The Wagon Mound, “the last great natural landmark on the Santa Fe Trail.” For more than 60 years covered wagons passed by to and from Santa Fe – the western trade route of the 19th century, the Trail blazers became fond of the mound and the lush, green meadows, the waters abound. Some stayed.
A settlement reborn. The ancients, the natives, the conquistadors, the trailblazers, all valued the land, worked the land and left it behind for a new culture to explore. The ancient animal paths which turned to into Indian trails, then into regular roadways and eventually main highways bisected the town. Aboard the coved wagon caravans were the future ranchers and businessmen. They were destined to create history. Over the same trails came the notorious outlaws and colorful characters of an unsettled time.
They first named it Santa Clara, after “Los Ojos de Santa Clara”, a name given by the poblanos due to the meadows and abundant waters. The settlement, at the foot of the present-day Santa Clara Hill, was renamed Pinkerton in the late 1870s and moved the main settlement into “town” where the railroad was expected to roll through. Pinkerton lasted one short year and the founding fathers settled on naming the community Wagon Mound. When the railroad arrived in 1879 the flotsam and jetsam of the world came or passed by on their way “out west”. Half of Europe, or it seemed, pressed westward to establish ranches, grab land, seek fortunes, or go broke! Wagon Mound witnessed the whole gaudy parade; there was an egress and ingress of interesting human beings around Wagon Mound. Some stayed.
The valley, between the two mounds, was no longer an isolated or peaceful place. When the caravans of easterners began to arrive, eager to settle, a new town was built. There the brooks and streams from the bountiful springs above in the canyon could be diverted and harnessed (as we do today) to please the newcomers. The town flourished, in fact it boomed! Wagon Mound became another important frontier town. Several hotels were built, soon other businesses opened. There was no stopping progress as the railway station was located just a short walk from the center of town, which made it very appealing to those aboard the train. Later, the train brought scientists, geologists, paleontologists and archaeologists looking for fossils, oil, gold or anything of value that could be wrestled from the virgin land.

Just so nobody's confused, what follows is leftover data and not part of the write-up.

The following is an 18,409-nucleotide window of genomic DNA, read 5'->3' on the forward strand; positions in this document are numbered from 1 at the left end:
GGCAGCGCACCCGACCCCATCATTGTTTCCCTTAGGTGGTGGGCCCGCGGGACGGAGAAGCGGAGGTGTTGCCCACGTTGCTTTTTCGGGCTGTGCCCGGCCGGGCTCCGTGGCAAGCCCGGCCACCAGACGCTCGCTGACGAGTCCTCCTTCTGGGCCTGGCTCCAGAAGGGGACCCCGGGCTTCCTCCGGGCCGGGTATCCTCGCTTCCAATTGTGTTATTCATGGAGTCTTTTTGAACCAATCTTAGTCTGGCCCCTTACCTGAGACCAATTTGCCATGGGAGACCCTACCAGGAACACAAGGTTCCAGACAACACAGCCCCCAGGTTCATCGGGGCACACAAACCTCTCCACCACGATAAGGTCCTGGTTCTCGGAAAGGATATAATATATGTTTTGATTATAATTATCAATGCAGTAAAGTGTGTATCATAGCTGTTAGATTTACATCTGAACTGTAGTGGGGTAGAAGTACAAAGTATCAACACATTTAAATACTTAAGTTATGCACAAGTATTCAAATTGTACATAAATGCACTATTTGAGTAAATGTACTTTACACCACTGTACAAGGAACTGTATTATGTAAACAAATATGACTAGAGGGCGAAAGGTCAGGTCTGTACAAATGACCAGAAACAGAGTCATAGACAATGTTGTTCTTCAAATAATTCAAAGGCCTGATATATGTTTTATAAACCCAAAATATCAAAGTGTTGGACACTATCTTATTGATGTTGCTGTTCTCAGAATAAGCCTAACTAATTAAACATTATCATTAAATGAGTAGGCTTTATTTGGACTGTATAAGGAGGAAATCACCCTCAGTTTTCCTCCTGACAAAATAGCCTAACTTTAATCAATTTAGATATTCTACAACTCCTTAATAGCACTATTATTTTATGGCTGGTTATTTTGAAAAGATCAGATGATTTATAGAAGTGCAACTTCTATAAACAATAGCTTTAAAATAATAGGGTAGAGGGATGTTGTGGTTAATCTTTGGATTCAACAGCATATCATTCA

Soon, Wagon Mound became a stopping point, a rest stop for the travelers on their way to Las Vegas, the town known as the “Wildest of the Wild West.” The train was a pleasant way to travel to the big town. Las Vegas was the destination, Wagon Mound was a necessary stop on the way there. The village offered every convenience a traveler of the day could want. Many on the way to Montezuma to the famous hot baths; the natural hot springs were highly advertised in eastern cities. The influx of people to Wagon Mound and the west consisted of wealthy easterners, the idle rich, railroad executives, fortune hunters, opera singers, actors and actresses, philanthropists, outlaws and of course many law-abiding citizens. Some stayed.
Into the 20th Century the village was incorporated in 1918, eight years after the birth of the Harvest Jubilee, or Bean Day in modern terms. In 2018, the community celebrated the Centennial, 100 years of an official village named Wagon Mound.